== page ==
All these are very good initiatives in the right direction. We all know that the Tiger is a fast breeding cat, all it needs is inviolate space, and they multiply on their own.

Tigers outside the protected areas

Study done by WII has concluded that more than 40% of India’s wild tigers are outside the core zone. This is a very high number. Not only it puts the Tigers in danger of being poached, but it also increases the man-animal conflict. Hence these Tigers need better protection. One way forward is to do more patrolling in buffer. Due to limited resources if the forest management finds it tough to do the same, the opening of buffer to tourism will only benefit Tiger conservation.

A Tigress was camera trapped at an altitude of 12000 feet in Uttrakhand. In all probability she came from either Champawat or Haldwani range after crossing the river Kali. This further emphasizes the fact that Tigers are straying outside the core zone, and need buffers to protect them. The Uttrakhand government has been working on this, and monitoring these straying Tigers.

Best Wishes

Sharad Vats


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Nandhaur Wildlife Sanctuary—-a hidden jewel.

Jaulasal Forest Rest House,
Jaulasal Forest Rest House, Nandhaur
Shravan Taal
Shravan Taal– a water hole in Nandhaur
Semal tree in Nandhaur Wildlife Sanctuary
The Mahavriksh of Uttrakhand, Semal Tree in Nandhaur
River in Nandhaur Wildlife Sanctuary
Khanila Tree in Nandhaur
Khanila Tree..the ticklish tree
Nanak Sagar
Nanak Sagar outside Nandhaur Wildlife Sanctuary

Nandhaur Wildlife Sanctuary is a hidden jewel over shadowed by it’s elder cousin #Corbett National Park. A part of #Terai #Arc #Landscape this park is as easy to reach as Corbett. Best approached from Haldwani or even Ramnagar.

We reached the #Kadapani gate, and started inward journey into Nandhaur. T he opening feelers were not good, rather far from good. When you see extensive mining of sand and river stones in the Terai plains, it is not a pleasing sight to the eyes. But after about 5 kms into the drive my perceptions began to change. The Jungle seemed to be taking over. A typical sal forest, with serenity of a paradise. Nandhaur has some Khattas (transitory villages) on one side of the forest. So one thinks that this would be a forest disturbed by humans.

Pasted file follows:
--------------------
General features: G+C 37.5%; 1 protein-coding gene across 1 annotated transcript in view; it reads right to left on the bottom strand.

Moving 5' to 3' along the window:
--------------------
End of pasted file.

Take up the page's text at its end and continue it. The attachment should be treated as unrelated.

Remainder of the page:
At Jaulasal Forest Rest House, in Nandhaur

About 18kms into the drive, we reached the staff quarters of #Jaulasal. We mistook the staff houses to be the Forest Rest House. We were disappointed not to find any staff in the premises. But then I heard a motorcycle rumble by to us, and the guard said, that they were waiting for us at the #Forest #Rest #House upstairs. We drove up about 200 meters and what awaited us was a breathtaking sight. A beautiful hamlet tucked away on a hilltop facing the Shivaliks, and the Nandhaur Valley below. The location, the design, and the concept of the British Raj theme it is a paradise on Earth.

This rest house was made in 1923 by the British, and has been recently renovated. The view was so heavenly that I did not enter the FRH for a long time. But once I did, even that was spellbinding. These Forest Rest houses made by Britishers over 100 years ago are mostly of 2 bedrooms, with a common living room, and attached bathrooms. The second bedroom is for your assistant, servant or a driver. We carried some food raw materials, and handed over to the guard. He briefed us that there is no electricity here, only solar lights which last few hours only. Well, who needs electricity in a paradise. The outdoor was so stunning, that we made ourselves comfortable on the chairs in the verandah overlooking the Shivaliks. For a typical city dweller this is the perfect recipe for peace.

Safari in Nandaur

Our morning began at 6 a.m. with a hot cup of tea, and we impatiently got into the vehicle for our safari into this unexplored heaven on earth. We were about to begin our safari when I heard some alarm calls of the Indian Pea Fowl. This further increased my anxiety. It seemed to me that the denizens of Nandhaur were calling out to me. Less than a kilometer and we crossed an almost dry bed of a seasonal river. What followed after that is a feeling of grudge against myself, as to why did I not visit this place before.

The forest guard who was accompanying us took us to some beautiful spots. The first one was #Shravan #Taal, a peaceful water hole waiting for animals to come and quench their thirst. But as it was only November so there was a lot of water in deeps of the Jungle and I was told that come summers this waterhole is in demand by the #herbivores.

Mahavriksh of Uttrakhand, Nandhaur

What ensued, was astonishing, for I had not seen a tree with a base circumference of over 80 feet, yes you read it right, 80 feet. A #Semal tree, over 150 years old, and if 15 people stood with hands stretched they would perhaps be able to cover it. The Guard, Mr Trilochan Bhist called this a “Mahavriksh”, aptly so, and said that this is the largest tree of Uttrakhand. I had no doubts about it.